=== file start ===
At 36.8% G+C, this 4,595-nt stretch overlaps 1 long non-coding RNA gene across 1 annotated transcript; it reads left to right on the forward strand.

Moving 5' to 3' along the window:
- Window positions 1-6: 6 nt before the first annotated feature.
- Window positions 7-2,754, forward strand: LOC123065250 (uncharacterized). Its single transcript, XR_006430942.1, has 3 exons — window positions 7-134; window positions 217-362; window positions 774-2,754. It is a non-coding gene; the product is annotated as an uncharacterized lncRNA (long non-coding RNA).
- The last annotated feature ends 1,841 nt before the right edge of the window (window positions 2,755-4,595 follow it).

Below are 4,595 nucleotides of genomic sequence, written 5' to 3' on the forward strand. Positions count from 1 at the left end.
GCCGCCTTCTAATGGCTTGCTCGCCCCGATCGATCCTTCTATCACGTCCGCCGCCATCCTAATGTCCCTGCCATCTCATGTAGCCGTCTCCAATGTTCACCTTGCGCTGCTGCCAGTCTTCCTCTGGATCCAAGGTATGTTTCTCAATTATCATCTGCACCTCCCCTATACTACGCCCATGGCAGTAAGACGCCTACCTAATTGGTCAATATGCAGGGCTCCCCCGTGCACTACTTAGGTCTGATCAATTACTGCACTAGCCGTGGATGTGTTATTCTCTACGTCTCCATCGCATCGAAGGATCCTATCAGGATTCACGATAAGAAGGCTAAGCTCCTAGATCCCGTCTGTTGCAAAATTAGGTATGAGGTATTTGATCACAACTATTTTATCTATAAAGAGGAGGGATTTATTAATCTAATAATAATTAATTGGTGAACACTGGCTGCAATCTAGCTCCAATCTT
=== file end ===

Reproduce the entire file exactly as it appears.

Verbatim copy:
At 36.8% G+C, this 4,595-nt stretch overlaps 1 long non-coding RNA gene across 1 annotated transcript; it reads left to right on the forward strand.

Moving 5' to 3' along the window:
- Window positions 1-6: 6 nt before the first annotated feature.
- Window positions 7-2,754, forward strand: LOC123065250 (uncharacterized). Its single transcript, XR_006430942.1, has 3 exons — window positions 7-134; window positions 217-362; window positions 774-2,754. It is a non-coding gene; the product is annotated as an uncharacterized lncRNA (long non-coding RNA).
- The last annotated feature ends 1,841 nt before the right edge of the window (window positions 2,755-4,595 follow it).

Below are 4,595 nucleotides of genomic sequence, written 5' to 3' on the forward strand. Positions count from 1 at the left end.
GCCGCCTTCTAATGGCTTGCTCGCCCCGATCGATCCTTCTATCACGTCCGCCGCCATCCTAATGTCCCTGCCATCTCATGTAGCCGTCTCCAATGTTCACCTTGCGCTGCTGCCAGTCTTCCTCTGGATCCAAGGTATGTTTCTCAATTATCATCTGCACCTCCCCTATACTACGCCCATGGCAGTAAGACGCCTACCTAATTGGTCAATATGCAGGGCTCCCCCGTGCACTACTTAGGTCTGATCAATTACTGCACTAGCCGTGGATGTGTTATTCTCTACGTCTCCATCGCATCGAAGGATCCTATCAGGATTCACGATAAGAAGGCTAAGCTCCTAGATCCCGTCTGTTGCAAAATTAGGTATGAGGTATTTGATCACAACTATTTTATCTATAAAGAGGAGGGATTTATTAATCTAATAATAATTAATTGGTGAACACTGGCTGCAATCTAGCTCCAATCTT